The final heavily edited script leaves Colonel Fitts and his wife unexplained, their background completely erased from the final cut. The completed, then deleted scenes tell the story of the Colonel and his homosexual relationship while at war, where he witnesses the killing of his lover at the hands of the Viet Cong. This omission changes our view of the Colonel from a man suffering unresolved pain and one that has never recovered from the violence of war and a deeply traumatic past involving the loss of his partner, to the perception of a man who is intolerant and homophobic.
In the final cut, Fitts is transformed into a man who is controlling and violent without valid reason, however if we analyse this character in the context of the original unedited script, we can more fully understand him and his concern for his son. Pain, suffering and torment are evident in every moment of the Colonel’s life, and when he witnesses what he believes to be a sexual encounter between his son and Lester, he cannot control his outrage. The homosexual experiences of his own past have scarred him and he now (mistakenly) sees his son treading the same path – a path of assured sadness. Ball has unknowingly created a deeply complex character in that of the Colonel, however the deletion of his past changes the psychology of the character completely. To simply label the Colonel as homophobic can possibly be justified in the final cut, yet the complexity of this character as written in the original is anything but the stereotypical homophobe.
Evidence of the transformation from original screenplay to adaptation is clearly evident with knowledge of the deleted opening scenes. Ball’s very different original version of American Beauty opens with Ricky Fitts in a jail cell. He watches a TV showing a courtroom scene. At the bottom of the screen we read “Teenage girl accused of hiring father’s killer”. The TV report then focuses on Angela telling of hearing Jane wishing her father dead. We then see Jane’s face revealing hatred towards her former best friend Angela. The next scene moves away from the courtroom to a police station where the Colonel is presenting the police with the video Rickie filmed of his conversation with Jane about killing her father. .
Tonight on The Real Dirt, we’ll show you an astonishing videotape in which Jane and alleged killer Fitts actually make their unholy pact”. Next is the video of Jane revealing the contentious conversation she had with Ricky (the opening scene of the final cut). We then go back to the jail cell and see Ricky staring at us. We assume the guilt of the two teenagers as there is no contrary evidence at this point. Now we go to Lester’s voice over about life and death, the second scene of the movie’s final cut. By deleting these opening scenes, the entire premise of the script is therefore altered, changing our perception of Ricky and Jane, from that of presumed guilt, to a view of two innocent teenagers that are victims themselves.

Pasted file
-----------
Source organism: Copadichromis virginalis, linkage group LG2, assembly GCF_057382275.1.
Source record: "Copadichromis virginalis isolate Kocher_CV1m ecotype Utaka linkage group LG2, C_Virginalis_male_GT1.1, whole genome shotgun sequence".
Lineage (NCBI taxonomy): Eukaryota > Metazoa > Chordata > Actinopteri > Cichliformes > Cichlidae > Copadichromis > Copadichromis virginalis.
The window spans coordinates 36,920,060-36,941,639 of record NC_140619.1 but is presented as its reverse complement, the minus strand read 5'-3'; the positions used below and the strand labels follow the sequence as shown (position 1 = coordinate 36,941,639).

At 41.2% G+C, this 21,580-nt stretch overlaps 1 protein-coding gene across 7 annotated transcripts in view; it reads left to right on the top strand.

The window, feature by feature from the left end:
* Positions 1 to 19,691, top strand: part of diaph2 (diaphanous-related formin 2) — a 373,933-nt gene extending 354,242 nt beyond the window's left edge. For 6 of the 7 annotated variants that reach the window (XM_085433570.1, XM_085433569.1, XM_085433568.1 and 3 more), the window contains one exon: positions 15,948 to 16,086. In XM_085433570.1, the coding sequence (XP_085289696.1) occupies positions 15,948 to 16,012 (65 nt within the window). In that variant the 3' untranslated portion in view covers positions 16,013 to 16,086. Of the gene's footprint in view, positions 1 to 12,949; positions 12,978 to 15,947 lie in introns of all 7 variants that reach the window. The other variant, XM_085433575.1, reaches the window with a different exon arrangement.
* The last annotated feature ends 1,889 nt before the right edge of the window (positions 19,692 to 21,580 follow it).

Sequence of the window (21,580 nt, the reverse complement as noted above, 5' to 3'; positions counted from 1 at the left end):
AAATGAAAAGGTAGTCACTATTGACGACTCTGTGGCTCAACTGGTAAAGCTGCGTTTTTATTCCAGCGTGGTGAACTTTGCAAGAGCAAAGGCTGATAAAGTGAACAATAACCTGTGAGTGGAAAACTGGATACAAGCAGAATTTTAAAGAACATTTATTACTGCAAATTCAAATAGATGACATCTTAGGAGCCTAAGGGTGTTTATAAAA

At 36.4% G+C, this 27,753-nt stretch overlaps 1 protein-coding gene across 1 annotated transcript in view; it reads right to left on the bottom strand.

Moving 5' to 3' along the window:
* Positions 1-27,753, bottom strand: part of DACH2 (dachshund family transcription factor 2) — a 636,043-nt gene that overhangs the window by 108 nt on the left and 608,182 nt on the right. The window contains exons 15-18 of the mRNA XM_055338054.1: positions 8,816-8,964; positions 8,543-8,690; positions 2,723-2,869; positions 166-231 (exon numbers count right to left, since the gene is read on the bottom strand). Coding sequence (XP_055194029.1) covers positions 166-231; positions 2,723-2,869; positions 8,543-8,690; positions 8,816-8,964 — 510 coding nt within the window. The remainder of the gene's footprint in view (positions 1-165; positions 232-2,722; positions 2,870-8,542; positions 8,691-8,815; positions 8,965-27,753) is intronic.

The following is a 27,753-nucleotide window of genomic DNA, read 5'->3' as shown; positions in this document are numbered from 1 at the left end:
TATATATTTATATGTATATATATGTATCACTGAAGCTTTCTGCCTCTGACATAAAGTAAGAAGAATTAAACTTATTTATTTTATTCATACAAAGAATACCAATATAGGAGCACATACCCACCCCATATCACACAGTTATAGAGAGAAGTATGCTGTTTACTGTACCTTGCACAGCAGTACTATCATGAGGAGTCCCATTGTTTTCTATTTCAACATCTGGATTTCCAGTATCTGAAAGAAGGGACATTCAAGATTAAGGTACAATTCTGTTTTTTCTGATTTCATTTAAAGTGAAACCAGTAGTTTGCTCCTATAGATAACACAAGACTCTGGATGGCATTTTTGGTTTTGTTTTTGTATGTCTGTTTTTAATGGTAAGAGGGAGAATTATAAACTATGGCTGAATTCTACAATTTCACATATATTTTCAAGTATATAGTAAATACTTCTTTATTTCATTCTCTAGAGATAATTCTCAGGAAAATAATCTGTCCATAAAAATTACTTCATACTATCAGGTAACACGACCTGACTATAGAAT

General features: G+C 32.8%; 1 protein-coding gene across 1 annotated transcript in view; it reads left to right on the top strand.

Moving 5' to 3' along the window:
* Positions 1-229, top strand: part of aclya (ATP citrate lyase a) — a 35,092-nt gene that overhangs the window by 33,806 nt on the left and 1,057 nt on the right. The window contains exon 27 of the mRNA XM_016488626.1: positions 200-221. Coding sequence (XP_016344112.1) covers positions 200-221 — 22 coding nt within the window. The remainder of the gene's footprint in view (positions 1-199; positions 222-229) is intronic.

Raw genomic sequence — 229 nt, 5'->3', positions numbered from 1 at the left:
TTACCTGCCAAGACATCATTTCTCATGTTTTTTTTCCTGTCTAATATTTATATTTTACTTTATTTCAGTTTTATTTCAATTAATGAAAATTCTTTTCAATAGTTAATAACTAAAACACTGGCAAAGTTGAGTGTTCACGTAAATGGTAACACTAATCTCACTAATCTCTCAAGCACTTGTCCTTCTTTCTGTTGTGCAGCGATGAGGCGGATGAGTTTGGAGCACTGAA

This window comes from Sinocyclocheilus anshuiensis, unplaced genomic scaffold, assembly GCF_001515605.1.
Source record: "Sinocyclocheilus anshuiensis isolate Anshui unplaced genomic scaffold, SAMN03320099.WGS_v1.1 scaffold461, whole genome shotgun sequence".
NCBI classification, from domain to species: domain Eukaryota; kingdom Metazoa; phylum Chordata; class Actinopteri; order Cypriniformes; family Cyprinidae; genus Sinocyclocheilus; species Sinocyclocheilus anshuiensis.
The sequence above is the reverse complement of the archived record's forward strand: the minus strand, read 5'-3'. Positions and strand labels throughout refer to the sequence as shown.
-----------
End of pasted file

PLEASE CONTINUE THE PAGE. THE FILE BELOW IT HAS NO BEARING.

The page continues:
Jane and Ricky are, from the outset in the uncut version almost certainly about to be convicted of murder. The Colonel, in giving damning evidence to the police against his son and Jane, is not yet revealed as the real killer. Not until after Lester is shot do we know the true identity of the killer, at which point we learn that not only is the Colonel willing to sacrifice his son in order to escape his own conviction, but that Barbara, his wife, discovered the Colonel’s blood covered shirt while doing the laundry – and has disposed of it, thus destroying evidence that would prove her son’s innocents. Furthermore, the original screenplay closes with scenes of Jane and Ricky being convicted of murder.
Perhaps the most dramatic shift from the original screenplay and departure from the story that Ball wished to convey is that the original has Lolita-like Angela and Lester finally engaging in sex. The director changed this to the commercial safety of Lester nobly refraining from completing his seduction of Angela.